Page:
One evening I received a phone call I will never forget. It was from Allen Hitchcock.
“You won’t believe what just happened to me!” he said.
“I went to my local gas station and pumped $20 worth of gas. When I asked for a receipt, the attendant made the receipt for $25. When I pointed out this mistake, the attendant replied, ‘Oh, just turn in the receipt to your company, and you’ll make a fast five bucks. After all, a lot of the mailmen do that.’”
Like Allen, all of us—the executive, the employee and the homemaker—have to make daily decisions about whether or not to handle money honestly.
Do you tell the cashier at the grocery store when you receive too much change? Have you ever tried to sell something and been tempted not to tell the whole truth because you might lose a sale?
These decisions are made more difficult because everyone around us seems to be dishonest. For example, employee theft in the workplace is around $50 billion a year.
We live in an age of “relative honesty” in which people formulate their own standards of honesty which change with the circumstances.
The Bible speaks of a similar time which was a turbulent period in Israel’s history. “Everyone did whatever he wanted to—whatever seemed right in his own eyes” (Judges 17:6).
Relative honesty contrasts sharply with the standard we find in Scripture. God demands absolute honesty.
Proverbs 20:23 reads, “The Lord loathes all cheating and dishonesty.” And Proverbs 12:22 states, “Lying lips are an abomination to the Lord.” Leviticus 19:11 says, “You shall not steal, nor deal falsely, nor lie to one another.”
Unfortunately, all of us are dishonest from time to time; but once we recognize that we have acted dishonestly, we need to do three things:
- Restore our fellowship with God.
Anytime we sin, our fellowship with the Lord is broken. This needs to be restored. In 1 John 1:9 we read how: “If we confess our sins, He is faithful and righteous to forgive us our sins and to cleanse us from all unrighteousness.”
We must agree with God that our dishonesty is sin and then accept His gracious forgiveness so we can again enjoy His fellowship.
- Restore our fellowship with people.
We need to confess our dishonesty to the person we offended. “Confess your sins to one another” (James 5:16).
This has been difficult for me. After years of avoiding this step, I have started confessing my dishonesty to others.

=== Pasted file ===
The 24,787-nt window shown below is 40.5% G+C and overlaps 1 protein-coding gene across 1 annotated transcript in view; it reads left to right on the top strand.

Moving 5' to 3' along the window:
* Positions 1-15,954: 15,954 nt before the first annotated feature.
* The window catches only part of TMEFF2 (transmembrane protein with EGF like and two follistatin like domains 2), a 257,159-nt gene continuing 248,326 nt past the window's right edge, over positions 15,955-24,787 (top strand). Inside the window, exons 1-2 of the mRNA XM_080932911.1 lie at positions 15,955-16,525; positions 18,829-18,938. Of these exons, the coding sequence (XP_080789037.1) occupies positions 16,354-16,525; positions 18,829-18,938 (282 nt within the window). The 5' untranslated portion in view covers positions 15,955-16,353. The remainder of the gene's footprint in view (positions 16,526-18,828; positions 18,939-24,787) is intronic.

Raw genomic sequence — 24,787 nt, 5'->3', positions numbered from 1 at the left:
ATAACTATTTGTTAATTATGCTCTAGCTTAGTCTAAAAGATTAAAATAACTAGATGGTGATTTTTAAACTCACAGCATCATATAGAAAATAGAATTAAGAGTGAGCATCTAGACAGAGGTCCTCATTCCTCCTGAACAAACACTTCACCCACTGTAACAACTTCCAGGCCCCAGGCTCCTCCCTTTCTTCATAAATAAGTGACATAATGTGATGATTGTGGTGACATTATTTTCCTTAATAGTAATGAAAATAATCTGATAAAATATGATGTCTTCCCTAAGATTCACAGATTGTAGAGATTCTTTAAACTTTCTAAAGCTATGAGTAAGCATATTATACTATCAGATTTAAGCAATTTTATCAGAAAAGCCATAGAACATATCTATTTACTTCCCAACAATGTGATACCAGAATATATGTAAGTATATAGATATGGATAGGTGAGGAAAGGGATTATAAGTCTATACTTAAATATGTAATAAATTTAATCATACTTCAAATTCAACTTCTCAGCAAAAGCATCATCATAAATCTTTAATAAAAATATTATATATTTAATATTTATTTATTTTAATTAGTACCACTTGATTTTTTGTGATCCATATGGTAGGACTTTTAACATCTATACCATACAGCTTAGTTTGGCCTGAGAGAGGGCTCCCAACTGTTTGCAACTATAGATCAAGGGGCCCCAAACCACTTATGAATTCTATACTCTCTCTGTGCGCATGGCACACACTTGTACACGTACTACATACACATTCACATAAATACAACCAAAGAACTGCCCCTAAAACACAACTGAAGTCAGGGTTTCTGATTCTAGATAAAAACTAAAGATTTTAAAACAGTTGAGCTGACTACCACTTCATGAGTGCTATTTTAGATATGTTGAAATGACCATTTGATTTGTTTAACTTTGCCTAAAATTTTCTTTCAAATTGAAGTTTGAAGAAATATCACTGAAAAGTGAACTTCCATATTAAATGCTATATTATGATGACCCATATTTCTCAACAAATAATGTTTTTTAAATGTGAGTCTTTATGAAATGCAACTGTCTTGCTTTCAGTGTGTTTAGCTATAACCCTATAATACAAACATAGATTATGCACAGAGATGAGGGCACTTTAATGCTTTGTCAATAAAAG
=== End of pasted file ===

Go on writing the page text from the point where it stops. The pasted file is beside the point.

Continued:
A person’s lack of financial prosperity may be a consequence of violating this principle. “He who conceals his transgressions will not prosper, but he who confesses and forsakes them will find compassion” (Proverbs 28:13).
- Restore any dishonestly acquired property.
If we have acquired anything dishonestly, we must return it to its rightful owner. “Then it shall be, when he sins and becomes guilty, that he shall restore what he took by robbery . . . or anything about which he swore falsely; he shall make restitution for it in full, and add to it one-fifth more. He shall give it to the one to whom it belongs” (Leviticus 6:4-5).
Restitution is a tangible expression of repentance and an effort to correct a wrong. If it’s not possible for restitution to be made to the injured party, then the property should be given to the Lord. Numbers 5:8 teaches, “But if the man has no relative to whom restitution may be made for the wrong, the restitution . . . must go to the Lord for the priest.”
I believe we seriously underestimate the impact that one honest person can have. Read Jeremiah 5:1 carefully: “Roam to and fro through the streets of Jerusalem, and look now, and take note . . . if you can find a man, if there is one who does justice, who seeks truth, then I [the Lord] will pardon her.”
The destiny of an entire city hung in the balance. Its future depended upon there being one absolutely honest person.
You may not receive the acclaim of the media, the business community or politicians, but in God’s economy, your commitment to honesty can have a massive influence on your city.
Will you be that person for your community?
Howard is the founder of Compass—finances God’s way and author of five books and six small group studies. He graduated from Cornell University and served two and a half years as a naval officer. But after a business partner challenged him to study the Bible to discover what God teaches about handling money, Howard’s life was profoundly changed. Since beginning in ministry, he has served as a full-time volunteer and has led more than 75 small groups. Howard married Beverly in 1971, and had two children and four grandchildren before she went Home to be with the Lord. In 2019, Howard remarried. He and his wife, Lynn, reside in Central Florida and Charleston, South Carolina.